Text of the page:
The therapeutic spirit of neoliberalism
(2016) Political Theory, 44 (1), pp. 82-105.
My essay argues that neoliberal forms of government emerged through the shifting political trajectory of the therapeutic ethos in the postwar period in Anglo-American societies. In the postwar era, the therapeutic ethos attracted the attention of conservative cultural critics who described it as a destructive force on communal obligation. Initially, the therapeutic ethos appeared to align naturally with New Left ideas of democratization in the workplace and private sphere. However, I argue that the New Right was subsequently able to sever the therapeutic ethos from its alignment with social democratization by imbuing it with an alternative set of meanings centered on the ideas of market freedom and the entrepreneur. The result was the construction of the new, neoliberal forms of power, which, I argue, take the form of the management of subjectivity. Finally, I outline the two major social pathologies of the neoliberal era, namely, the consequences of its contractualized notion of citizenship and the explosion of social inequality, both of which are traceable to the influence of therapeutic notions of the self. © 2015 SAGE Publications.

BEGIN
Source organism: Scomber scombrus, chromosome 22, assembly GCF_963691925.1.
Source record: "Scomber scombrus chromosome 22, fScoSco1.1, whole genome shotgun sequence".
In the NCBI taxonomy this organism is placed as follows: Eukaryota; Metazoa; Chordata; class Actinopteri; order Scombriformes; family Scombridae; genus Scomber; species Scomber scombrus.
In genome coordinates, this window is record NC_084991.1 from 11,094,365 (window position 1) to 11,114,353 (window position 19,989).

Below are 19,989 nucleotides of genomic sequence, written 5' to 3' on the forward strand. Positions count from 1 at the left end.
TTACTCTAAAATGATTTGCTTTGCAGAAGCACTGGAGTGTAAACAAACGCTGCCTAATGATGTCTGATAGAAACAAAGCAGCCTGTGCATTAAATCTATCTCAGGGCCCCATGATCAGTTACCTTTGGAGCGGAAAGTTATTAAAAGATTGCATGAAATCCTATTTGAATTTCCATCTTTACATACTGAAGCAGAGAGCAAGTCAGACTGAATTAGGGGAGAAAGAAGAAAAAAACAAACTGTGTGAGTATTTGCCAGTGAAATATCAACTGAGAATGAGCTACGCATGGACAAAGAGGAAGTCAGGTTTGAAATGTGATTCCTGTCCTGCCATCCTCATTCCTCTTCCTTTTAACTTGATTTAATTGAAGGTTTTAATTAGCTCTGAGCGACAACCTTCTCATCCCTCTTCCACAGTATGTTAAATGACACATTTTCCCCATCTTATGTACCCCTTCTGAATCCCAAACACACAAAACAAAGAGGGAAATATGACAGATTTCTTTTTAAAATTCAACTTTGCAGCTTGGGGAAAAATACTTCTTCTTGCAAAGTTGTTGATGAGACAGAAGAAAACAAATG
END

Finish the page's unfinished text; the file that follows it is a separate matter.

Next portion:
Citizenship; Democracy; Foucault; Neoliberalism; New left; Therapeutic ethos